27 April 2001

Sheriff Joe Arpaio, Purveyor of Child Pornography?

Sheriff Joe and his posse webcasting a jail netcam showing female inmates use the toilet - assistant attorney general Thackeray asked Arpaio to shut the site ( down after getting complaints from activists who have condemned Jailcam as a violation of privacy rights of people who have not been charged with a crime. - Complaints about the site were collected by Donna Hamm, head of Middle Ground, an inmate rights group. Because some of the women in the holding cell could be juveniles, "I think he's potentially an international child pornographer," Hamm said. ... She has requested a federal civil rights investigation.

Wouldn't a citizen go to jail for doing this sort of thing? Wasn't it Chubby Checker or Fats Domino or Chuck Berry a few years back that put up a secret camera in the girls bathroom of an arcade or beach area? Then they got sent to the pokey so someone could watch them on camera in the little boys room. Or is that just part of the Sheriff Joe Arizona penal emporium?

This story was kind of a "back page" article on the AZ Republic. I think it warrants much more coverage. In fact, I think Sheriff Joe should tender his resignation immediately. What if it was your daughter or wife featured live via webcam, to the entire world population? Since it's Joe Arpaio, it's good because he has "good intentions". Bah, put him in a tent and make him eat green baloney and share a tent with another prisoner that may have a communicable disease ...

19 April 2001

No hockey arena? How about a tent city jail instead?

Sheriff Joe Arpaio is making the rounds on the local radio morning shows - Leibowitz yesterday, the John and Kim Arizona Sunrise show on KXAM, promoting his idea to turn the former Los Arcos mall site into a temporary "tent city" jail. Joe says that the location is ideal - right across the street from some nightclubs and pr0n shops - so the police won't have to travel very far to dump off drunk drivers and other miscreants after they've been arrested. Steve Ellman has offered to give the land to Arpaio.

Arpaio says that it is a great idea that would save taxpayers money and relieve jail overcrowding. Mary Manross, however, thinks it's a ridiculous plan and believes it just a vindictive move on the part of Ellman because of the failed negotiations over a new hockey arena for the Coyotes.

I didn't hear Sheriff Joe on Leibowitz yesterday, but I caught his interview with John Dayl and Kim Laurie this morning and I almost drove off the road when he said that he was responsible for pumping up tourism in the valley - and he discussed what a great tourist site the tent city jails make - past presidential candidates, foreign dignitaries, the national media all have descended down to Durango to see his marvel. Issues about looking at a bunch of tent jails on a busy street corner was brushed aside by Joe as he stated that the prisoners would erect and paint a big wooden wall to shield the public's view, and that only airplanes traveling overhead would be able to view the tents.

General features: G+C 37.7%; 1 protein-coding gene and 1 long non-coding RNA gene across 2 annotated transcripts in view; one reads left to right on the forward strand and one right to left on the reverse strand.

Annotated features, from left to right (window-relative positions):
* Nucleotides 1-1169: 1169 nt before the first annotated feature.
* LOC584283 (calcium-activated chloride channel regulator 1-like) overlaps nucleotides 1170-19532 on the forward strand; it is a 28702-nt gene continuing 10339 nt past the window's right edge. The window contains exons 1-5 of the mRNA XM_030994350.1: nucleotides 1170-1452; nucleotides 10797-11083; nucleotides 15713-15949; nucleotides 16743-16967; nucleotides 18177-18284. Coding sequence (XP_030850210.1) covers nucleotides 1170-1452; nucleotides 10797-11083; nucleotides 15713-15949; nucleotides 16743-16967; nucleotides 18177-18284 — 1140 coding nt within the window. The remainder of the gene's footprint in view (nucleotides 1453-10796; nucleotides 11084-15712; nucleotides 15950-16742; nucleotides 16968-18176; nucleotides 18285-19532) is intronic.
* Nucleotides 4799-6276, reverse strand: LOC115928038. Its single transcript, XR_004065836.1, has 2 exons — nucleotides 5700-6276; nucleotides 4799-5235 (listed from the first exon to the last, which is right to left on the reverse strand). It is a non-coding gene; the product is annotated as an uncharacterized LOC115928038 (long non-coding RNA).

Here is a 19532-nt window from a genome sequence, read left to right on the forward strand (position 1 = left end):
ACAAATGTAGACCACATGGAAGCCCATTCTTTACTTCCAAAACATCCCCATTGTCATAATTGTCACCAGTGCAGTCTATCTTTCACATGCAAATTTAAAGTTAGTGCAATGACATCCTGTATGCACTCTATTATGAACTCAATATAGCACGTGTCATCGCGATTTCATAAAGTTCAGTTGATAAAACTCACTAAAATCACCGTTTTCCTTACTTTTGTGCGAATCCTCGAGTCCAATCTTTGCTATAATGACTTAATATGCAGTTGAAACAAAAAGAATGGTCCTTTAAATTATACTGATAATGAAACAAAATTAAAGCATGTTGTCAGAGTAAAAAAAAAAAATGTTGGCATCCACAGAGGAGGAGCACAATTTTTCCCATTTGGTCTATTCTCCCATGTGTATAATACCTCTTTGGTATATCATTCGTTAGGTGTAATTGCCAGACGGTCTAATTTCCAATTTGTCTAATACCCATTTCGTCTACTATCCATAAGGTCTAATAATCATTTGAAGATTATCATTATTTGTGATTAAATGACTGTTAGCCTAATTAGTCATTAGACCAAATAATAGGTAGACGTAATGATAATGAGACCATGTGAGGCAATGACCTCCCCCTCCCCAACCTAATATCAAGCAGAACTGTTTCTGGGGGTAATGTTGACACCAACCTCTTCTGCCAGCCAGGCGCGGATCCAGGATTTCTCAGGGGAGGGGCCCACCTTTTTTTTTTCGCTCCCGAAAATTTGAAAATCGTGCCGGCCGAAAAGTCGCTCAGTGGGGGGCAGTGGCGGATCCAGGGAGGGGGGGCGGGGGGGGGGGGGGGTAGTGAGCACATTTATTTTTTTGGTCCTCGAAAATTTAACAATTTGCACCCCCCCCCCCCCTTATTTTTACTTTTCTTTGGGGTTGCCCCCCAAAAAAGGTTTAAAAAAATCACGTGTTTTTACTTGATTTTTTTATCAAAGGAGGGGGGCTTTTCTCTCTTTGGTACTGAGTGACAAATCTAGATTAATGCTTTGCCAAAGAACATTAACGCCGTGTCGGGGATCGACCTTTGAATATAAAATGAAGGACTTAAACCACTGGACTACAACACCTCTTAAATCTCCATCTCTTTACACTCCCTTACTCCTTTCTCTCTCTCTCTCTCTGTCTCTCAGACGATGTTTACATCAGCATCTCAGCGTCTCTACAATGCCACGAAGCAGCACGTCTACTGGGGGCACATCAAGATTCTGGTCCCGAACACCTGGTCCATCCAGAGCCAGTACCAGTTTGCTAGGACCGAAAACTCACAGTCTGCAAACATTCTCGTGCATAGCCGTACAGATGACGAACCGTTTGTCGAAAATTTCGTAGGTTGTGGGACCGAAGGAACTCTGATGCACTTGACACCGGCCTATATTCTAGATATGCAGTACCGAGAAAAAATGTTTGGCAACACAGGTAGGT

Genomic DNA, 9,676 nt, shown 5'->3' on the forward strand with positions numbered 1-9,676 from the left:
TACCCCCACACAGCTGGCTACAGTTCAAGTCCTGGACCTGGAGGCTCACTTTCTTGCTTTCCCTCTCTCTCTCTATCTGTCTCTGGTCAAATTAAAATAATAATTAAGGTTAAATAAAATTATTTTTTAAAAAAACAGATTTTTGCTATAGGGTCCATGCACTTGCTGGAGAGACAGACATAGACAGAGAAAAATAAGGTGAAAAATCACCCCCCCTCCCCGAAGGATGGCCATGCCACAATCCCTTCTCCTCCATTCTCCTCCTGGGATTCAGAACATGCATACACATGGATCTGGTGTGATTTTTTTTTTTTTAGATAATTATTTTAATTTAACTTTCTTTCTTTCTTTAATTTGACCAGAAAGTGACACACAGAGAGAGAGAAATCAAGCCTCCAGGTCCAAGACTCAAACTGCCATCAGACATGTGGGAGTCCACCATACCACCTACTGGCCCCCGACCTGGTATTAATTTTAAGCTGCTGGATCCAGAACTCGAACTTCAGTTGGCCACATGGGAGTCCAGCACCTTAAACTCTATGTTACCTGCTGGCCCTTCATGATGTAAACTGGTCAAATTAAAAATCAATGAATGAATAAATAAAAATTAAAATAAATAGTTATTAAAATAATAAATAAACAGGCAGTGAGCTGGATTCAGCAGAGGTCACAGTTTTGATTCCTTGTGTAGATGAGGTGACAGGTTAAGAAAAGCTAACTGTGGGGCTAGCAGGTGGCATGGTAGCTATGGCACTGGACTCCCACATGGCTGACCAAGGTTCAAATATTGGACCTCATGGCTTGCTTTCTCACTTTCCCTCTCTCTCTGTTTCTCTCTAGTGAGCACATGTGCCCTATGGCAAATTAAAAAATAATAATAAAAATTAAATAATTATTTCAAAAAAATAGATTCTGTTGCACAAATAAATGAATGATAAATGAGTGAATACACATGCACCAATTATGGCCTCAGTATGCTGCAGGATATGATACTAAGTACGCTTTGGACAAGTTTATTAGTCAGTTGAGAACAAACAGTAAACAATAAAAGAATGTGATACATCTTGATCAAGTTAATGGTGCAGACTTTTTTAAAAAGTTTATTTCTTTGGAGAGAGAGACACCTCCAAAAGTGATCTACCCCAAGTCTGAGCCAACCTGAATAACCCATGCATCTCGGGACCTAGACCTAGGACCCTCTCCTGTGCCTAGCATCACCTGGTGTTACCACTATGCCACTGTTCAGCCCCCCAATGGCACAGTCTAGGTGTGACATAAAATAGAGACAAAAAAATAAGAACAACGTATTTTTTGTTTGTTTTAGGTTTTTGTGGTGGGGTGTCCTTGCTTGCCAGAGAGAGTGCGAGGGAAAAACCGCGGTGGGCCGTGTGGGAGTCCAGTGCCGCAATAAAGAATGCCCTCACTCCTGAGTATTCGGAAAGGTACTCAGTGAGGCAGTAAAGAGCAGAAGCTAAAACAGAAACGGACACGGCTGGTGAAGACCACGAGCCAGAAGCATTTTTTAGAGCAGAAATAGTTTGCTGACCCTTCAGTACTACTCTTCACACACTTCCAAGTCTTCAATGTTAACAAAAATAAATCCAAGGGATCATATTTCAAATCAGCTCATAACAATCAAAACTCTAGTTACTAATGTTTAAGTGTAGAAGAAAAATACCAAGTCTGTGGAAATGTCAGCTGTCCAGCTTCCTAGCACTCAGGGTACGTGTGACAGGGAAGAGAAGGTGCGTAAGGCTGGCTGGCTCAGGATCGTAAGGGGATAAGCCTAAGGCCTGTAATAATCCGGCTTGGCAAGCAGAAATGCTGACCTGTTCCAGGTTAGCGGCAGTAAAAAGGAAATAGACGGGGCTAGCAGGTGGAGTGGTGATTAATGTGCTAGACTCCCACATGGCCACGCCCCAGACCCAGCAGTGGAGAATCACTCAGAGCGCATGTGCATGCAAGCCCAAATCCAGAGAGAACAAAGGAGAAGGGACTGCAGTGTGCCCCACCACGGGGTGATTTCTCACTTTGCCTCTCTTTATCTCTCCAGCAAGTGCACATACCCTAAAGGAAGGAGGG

Only in Arizona ...

18 April 2001

Letter to Arizona Republic Editor on Cookies

Dear Arizona Republic Editors,

Your Wednesday April 18 editorial - "Federal computer prying must end" is a striking example on the pervasive ignorance on the field of computing and the internet. Terming cookies as "intrusive, offensive, privacy-invading assaults on the rights of a free people" does a disservice to your readers. The purpose of cookies, is not to spy, but to give web site patrons a convienent way of choosing options and preferences at web pages they choose to visit. Most web sites use cookies, including your and sponsored web enterprises. A cookie created by one domain, denoted by a specific web address like, cannot be accessed by another domain. For example, a cookie set by is not accessable to or - not unless arizonarepublic "opens up its database of registered visitors" to another party. A cookie does not "collect information about your browsing and online buying habits" from other sites. Additionally, the only information that can be "collected" from a web site automatically is your IP address (identifies your network node presently active on the world wide network that is the web), browser program label and maybe operating system. Anything else stored and kept, is voluntarily given by the web surfers themselves. Sure, protecting privacy from government "internet snooping" is critical, but you are addressing the wrong party for culpability. It is the responsiblility of the web site proprietor to respect the privacy of their patrons.

It makes me shudder to think of the inaccuracies, disinformation, myths and fables that are present in fields and disciplines you report on where I am not as knowledgable. When I read an editorial on the airline industry, utility industry, education, science, I must remain skeptical to the espoused "truth". So it must be a slow news Wednesday. Or is this editorial just a red herring to sidestep attention from other big technology/internet issues that should warrant the public's attention: free speech violations, corporate control and consolidation of a once open net, subversion of copyright law to protect powerful money interests instead of the public, and equal access for citizens of all economic levels? Oh, but I forgot that the Arizona Republic and its parent company are actually club members of the oligopolies that wish to control and pre-package cyber content. Reporting on these matters might make the leaders in your discipline squeamish. The subtle effect of highlighting these types of internet privacy is to corral web publishing into the domain of the well financed, as opposed to the hand of spirited individuals.